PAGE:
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Re: Inverse properties in JSON-LD

From: Niklas Lindström <lindstream@gmail.com>
Date: Wed, 20 Feb 2013 17:37:23 +0100
Message-ID: <CADjV5jekJ0+wP2By3A3k_Bz5Qu2wiGH8+Ec=m+AqKDqnCOUR0g@mail.gmail.com>
To: David Rogers <david.rogers@bbc.co.uk>
Cc: Markus Lanthaler <markus.lanthaler@gmx.net>, "public-linked-json@w3.org" <public-linked-json@w3.org>
Hi David!

As Markus says, I have been very interested in this for quite some
time. I'm short on time right now, so I'll be brief.

On Wed, Feb 20, 2013 at 5:04 PM, David Rogers <david.rogers@bbc.co.uk> wrote:
> Hi Markus,
> I understand your example now, and it makes sense. I think the @rev syntax
> would work well for us.
> We would need a predicable way of generating inverse property names, so
> presumably we could prefix properties with '^' to indicate inverse for our
> APIs? And simply make a reference to this in the context. It would therefore
> no longer be micro-syntax, simply a convention in our APIs.

I have suggested two alternatives in the past (I only found some notes
about this in #84 [1], but I've written more about it on the mailing
list before). One is what Markus outlined, the other is to use the
`@rev` keyword as a "reverse relations container". E.g:

    "@context": {
      "children": { "@rev": "parent", "@type": "@id" }
    "@id": "http://dbpedia.org/resource/John_Lennon",
    "name": "John Lennon",
    "born": "1940-10-09",
    "@rev": {"parent": "http://dbpedia.org/resource/Sean_Lennon"}

> More responses inline....
> Many thanks,
> Dave
> On 20/02/2013 15:48, "Markus Lanthaler" <markus.lanthaler@gmx.net> wrote:
>> Hi David,
>> You didn't send the response to the mailing list. Anyway. I've created an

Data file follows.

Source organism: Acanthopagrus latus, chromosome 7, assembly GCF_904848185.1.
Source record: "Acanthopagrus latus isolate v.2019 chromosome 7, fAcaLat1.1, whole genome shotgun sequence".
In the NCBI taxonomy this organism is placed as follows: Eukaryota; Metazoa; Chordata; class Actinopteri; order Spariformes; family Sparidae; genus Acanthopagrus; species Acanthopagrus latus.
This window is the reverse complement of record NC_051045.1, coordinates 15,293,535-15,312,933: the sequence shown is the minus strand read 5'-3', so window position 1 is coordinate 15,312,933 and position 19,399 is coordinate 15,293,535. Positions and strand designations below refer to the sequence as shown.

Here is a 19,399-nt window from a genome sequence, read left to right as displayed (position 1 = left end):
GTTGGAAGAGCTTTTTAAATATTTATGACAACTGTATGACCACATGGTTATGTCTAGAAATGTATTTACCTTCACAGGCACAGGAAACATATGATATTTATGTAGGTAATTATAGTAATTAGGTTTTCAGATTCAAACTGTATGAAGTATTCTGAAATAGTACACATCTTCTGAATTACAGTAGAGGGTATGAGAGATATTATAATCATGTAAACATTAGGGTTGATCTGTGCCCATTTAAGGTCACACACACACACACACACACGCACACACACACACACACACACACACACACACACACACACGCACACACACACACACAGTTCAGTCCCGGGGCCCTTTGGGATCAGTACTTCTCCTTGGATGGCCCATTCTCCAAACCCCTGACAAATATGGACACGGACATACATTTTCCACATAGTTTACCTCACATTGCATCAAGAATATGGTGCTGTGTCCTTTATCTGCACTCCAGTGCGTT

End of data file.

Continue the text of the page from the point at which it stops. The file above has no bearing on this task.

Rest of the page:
>> issue in our issue tracker for this feature request and already added our
>> conversation there:
>> https://github.com/json-ld/json-ld.org/issues/221
>> If you don't mind we could move the discussion there to keep everything
>> organized in one place.
>> I will answer the rest of your mail inline below.
>>> Many of the ontologies we work with do not have inverse properties
>>> defined
>>> for every property, so there is no correct way of expressing the
>>> inverse as
>>> a separate property.
>> I think I wasn't clear enough in my example. What I meant was that the
>> context definition would define a term and is mapped to its reverse IRI.
>>     "children": { "@rev": "http://example.com/parent", "@type": "@id" }
>> Children here doesn't have its own IRI. It is just a term that you can then
>> use in your data as if there would exist an inverse property. See the @rev
>> (for reverse) in the context definition, normally there would be an @id
>> there.
>>> Additionally, we are working in a context where we want our JSON-LD to
>>> have
>>> a predictable tree structure (allowing the JSON-LD to easily be parsed
>>> and
>>> used as simply JSON). In this circumstance, it is not practical to
>>> express
>>> the triple the 'other way around', as this requires a deeper level of
>>> understanding of the data structure so that the data consumer can
>>> 'jump'
>>> from one @id to it's corresponding @id elsewhere in the JSON-LD.
>> Yes, I understand, that's often a requirement to provide a smooth upgrade
>> path.
>>> Inverse properties are (currently) the
>>> only thing causing us to break the JSON-LD syntax
>> I'm curious. May I ask how and for what you use JSON-LD? :-)
> We're building a set of APIs at the BBC which are powered by CONSTRUCT
> queries on our triple store. We want to provide this data in ways that are
> more familiar to developers not so familiar with RDF, whilst not losing the
> 'linked' aspect of the data. JSON-LD was the best fit.

That's *exactly* how I've been creating simple APIs upon RDF stores
(and for the query syntax, aligning it with the Linked Data API), for
the swedish legal information system (see e.g. the JSON underneath
this one-page-app [2]). Reverse relations where paramount in making it
work. It is the one thing I've been missing in JSON-LD. It's really
cool to hear that you are applying JSON-LD in the same way!

Since I thus need to create nested trees ("rooted" in the current